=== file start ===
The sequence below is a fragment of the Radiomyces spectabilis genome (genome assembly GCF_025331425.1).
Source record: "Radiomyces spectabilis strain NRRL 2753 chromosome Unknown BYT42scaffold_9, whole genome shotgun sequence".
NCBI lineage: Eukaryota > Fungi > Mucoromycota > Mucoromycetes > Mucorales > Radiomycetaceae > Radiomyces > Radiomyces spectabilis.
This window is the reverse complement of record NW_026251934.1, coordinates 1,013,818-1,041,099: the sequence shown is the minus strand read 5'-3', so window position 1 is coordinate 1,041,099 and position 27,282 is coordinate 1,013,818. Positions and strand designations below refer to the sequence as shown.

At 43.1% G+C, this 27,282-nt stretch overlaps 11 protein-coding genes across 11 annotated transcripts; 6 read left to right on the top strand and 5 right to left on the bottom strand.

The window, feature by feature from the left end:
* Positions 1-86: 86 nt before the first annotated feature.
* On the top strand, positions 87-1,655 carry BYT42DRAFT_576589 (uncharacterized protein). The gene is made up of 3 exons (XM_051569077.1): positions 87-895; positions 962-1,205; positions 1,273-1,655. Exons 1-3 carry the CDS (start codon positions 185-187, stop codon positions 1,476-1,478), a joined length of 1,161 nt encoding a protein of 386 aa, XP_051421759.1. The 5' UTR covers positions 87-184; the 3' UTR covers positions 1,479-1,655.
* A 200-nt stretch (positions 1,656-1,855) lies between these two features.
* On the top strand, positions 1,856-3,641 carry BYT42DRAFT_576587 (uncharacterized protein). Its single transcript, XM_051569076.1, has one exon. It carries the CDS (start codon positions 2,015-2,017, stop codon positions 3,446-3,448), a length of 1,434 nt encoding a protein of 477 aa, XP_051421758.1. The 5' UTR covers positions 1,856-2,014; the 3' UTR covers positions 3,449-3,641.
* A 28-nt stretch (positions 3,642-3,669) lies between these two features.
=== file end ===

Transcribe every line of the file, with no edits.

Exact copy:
The sequence below is a fragment of the Radiomyces spectabilis genome (genome assembly GCF_025331425.1).
Source record: "Radiomyces spectabilis strain NRRL 2753 chromosome Unknown BYT42scaffold_9, whole genome shotgun sequence".
NCBI lineage: Eukaryota > Fungi > Mucoromycota > Mucoromycetes > Mucorales > Radiomycetaceae > Radiomyces > Radiomyces spectabilis.
This window is the reverse complement of record NW_026251934.1, coordinates 1,013,818-1,041,099: the sequence shown is the minus strand read 5'-3', so window position 1 is coordinate 1,041,099 and position 27,282 is coordinate 1,013,818. Positions and strand designations below refer to the sequence as shown.

At 43.1% G+C, this 27,282-nt stretch overlaps 11 protein-coding genes across 11 annotated transcripts; 6 read left to right on the top strand and 5 right to left on the bottom strand.

The window, feature by feature from the left end:
* Positions 1-86: 86 nt before the first annotated feature.
* On the top strand, positions 87-1,655 carry BYT42DRAFT_576589 (uncharacterized protein). The gene is made up of 3 exons (XM_051569077.1): positions 87-895; positions 962-1,205; positions 1,273-1,655. Exons 1-3 carry the CDS (start codon positions 185-187, stop codon positions 1,476-1,478), a joined length of 1,161 nt encoding a protein of 386 aa, XP_051421759.1. The 5' UTR covers positions 87-184; the 3' UTR covers positions 1,479-1,655.
* A 200-nt stretch (positions 1,656-1,855) lies between these two features.
* On the top strand, positions 1,856-3,641 carry BYT42DRAFT_576587 (uncharacterized protein). Its single transcript, XM_051569076.1, has one exon. It carries the CDS (start codon positions 2,015-2,017, stop codon positions 3,446-3,448), a length of 1,434 nt encoding a protein of 477 aa, XP_051421758.1. The 5' UTR covers positions 1,856-2,014; the 3' UTR covers positions 3,449-3,641.
* A 28-nt stretch (positions 3,642-3,669) lies between these two features.